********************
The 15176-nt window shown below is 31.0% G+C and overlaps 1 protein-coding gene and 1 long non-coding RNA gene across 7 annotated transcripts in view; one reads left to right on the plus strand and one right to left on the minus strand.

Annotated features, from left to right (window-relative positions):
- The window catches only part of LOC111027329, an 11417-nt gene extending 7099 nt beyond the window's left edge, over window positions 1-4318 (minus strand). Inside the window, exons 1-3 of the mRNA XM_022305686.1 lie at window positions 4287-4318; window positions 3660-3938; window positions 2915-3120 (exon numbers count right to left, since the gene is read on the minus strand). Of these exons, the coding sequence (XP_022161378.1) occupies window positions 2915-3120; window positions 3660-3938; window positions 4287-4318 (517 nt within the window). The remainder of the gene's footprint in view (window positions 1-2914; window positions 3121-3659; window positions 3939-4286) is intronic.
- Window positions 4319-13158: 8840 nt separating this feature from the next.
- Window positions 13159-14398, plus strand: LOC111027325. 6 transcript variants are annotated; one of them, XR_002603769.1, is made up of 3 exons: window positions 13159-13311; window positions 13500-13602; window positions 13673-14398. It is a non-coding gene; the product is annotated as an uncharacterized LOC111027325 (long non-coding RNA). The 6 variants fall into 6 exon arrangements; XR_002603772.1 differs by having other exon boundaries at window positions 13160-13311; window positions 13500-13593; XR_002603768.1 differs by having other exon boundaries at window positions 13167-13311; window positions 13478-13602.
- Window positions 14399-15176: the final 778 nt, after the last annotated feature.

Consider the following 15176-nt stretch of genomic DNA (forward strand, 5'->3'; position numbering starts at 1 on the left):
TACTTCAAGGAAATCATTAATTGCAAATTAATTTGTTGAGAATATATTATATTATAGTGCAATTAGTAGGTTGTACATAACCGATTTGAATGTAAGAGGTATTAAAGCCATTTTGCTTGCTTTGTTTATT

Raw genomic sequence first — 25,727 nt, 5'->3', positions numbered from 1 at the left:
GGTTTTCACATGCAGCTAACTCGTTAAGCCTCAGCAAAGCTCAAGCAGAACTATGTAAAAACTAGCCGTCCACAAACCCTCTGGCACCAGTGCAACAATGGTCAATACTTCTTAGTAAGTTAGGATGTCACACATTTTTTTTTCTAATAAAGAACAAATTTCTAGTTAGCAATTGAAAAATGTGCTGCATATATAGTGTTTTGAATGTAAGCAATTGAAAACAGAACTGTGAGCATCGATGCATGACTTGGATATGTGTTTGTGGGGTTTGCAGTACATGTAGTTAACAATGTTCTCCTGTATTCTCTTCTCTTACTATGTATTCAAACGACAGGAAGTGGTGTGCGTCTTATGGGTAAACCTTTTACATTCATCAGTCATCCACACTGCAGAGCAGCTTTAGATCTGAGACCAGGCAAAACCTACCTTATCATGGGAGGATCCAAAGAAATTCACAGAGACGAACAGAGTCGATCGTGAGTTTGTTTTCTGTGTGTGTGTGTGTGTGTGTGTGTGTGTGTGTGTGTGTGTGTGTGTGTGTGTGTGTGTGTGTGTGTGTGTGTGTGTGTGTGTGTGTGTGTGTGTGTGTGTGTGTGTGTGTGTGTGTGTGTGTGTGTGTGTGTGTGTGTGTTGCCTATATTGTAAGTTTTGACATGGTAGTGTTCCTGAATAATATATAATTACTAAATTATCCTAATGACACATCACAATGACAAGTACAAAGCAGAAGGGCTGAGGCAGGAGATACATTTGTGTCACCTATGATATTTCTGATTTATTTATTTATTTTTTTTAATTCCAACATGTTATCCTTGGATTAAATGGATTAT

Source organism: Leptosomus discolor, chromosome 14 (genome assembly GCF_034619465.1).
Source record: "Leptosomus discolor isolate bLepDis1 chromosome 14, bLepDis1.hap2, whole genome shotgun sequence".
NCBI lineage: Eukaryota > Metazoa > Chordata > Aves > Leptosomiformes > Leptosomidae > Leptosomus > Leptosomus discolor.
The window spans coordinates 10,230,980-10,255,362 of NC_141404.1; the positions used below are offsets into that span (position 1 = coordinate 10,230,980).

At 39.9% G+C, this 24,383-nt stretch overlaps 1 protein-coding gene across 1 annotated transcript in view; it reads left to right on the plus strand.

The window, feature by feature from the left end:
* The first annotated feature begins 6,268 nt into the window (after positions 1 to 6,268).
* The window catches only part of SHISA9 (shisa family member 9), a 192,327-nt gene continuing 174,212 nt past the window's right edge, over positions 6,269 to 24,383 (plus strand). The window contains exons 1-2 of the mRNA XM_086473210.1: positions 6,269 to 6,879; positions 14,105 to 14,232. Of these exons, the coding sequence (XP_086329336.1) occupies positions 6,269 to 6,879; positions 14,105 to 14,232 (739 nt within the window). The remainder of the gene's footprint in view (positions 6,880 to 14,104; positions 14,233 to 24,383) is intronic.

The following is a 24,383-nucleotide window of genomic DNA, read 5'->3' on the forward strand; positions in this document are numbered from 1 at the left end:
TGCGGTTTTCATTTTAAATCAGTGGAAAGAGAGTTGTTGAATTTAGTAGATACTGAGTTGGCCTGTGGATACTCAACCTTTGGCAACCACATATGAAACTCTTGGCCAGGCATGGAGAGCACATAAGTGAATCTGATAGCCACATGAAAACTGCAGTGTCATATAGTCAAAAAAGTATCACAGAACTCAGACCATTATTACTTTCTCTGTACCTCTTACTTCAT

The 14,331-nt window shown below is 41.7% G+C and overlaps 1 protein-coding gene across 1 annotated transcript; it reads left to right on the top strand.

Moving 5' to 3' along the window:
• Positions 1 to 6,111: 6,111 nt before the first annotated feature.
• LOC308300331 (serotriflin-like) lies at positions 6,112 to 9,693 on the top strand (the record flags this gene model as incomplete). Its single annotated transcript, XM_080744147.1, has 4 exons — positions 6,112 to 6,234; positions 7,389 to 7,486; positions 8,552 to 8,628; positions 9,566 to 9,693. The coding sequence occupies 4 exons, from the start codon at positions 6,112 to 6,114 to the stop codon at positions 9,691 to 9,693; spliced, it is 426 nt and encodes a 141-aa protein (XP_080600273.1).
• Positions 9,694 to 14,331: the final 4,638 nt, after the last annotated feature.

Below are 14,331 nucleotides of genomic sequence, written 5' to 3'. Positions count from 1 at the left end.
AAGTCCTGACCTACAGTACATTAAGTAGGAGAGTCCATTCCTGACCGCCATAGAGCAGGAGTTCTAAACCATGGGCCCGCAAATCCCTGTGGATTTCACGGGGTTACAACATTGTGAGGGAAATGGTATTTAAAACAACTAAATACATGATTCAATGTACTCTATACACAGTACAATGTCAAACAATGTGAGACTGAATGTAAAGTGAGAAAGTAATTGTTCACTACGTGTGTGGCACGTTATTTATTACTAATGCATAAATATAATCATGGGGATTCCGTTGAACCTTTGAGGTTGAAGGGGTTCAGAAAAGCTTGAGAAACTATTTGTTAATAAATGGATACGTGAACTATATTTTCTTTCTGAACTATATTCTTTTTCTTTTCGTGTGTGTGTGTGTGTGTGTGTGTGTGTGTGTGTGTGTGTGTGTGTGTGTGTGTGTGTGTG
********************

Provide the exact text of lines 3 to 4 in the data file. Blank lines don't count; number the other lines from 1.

- The window catches only part of LOC111027329, an 11417-nt gene extending 7099 nt beyond the window's left edge, over window positions 1-4318 (minus strand). Inside the window, exons 1-3 of the mRNA XM_022305686.1 lie at window positions 4287-4318; window positions 3660-3938; window positions 2915-3120 (exon numbers count right to left, since the gene is read on the minus strand). Of these exons, the coding sequence (XP_022161378.1) occupies window positions 2915-3120; window positions 3660-3938; window positions 4287-4318 (517 nt within the window). The remainder of the gene's footprint in view (window positions 1-2914; window positions 3121-3659; window positions 3939-4286) is intronic.
- Window positions 4319-13158: 8840 nt separating this feature from the next.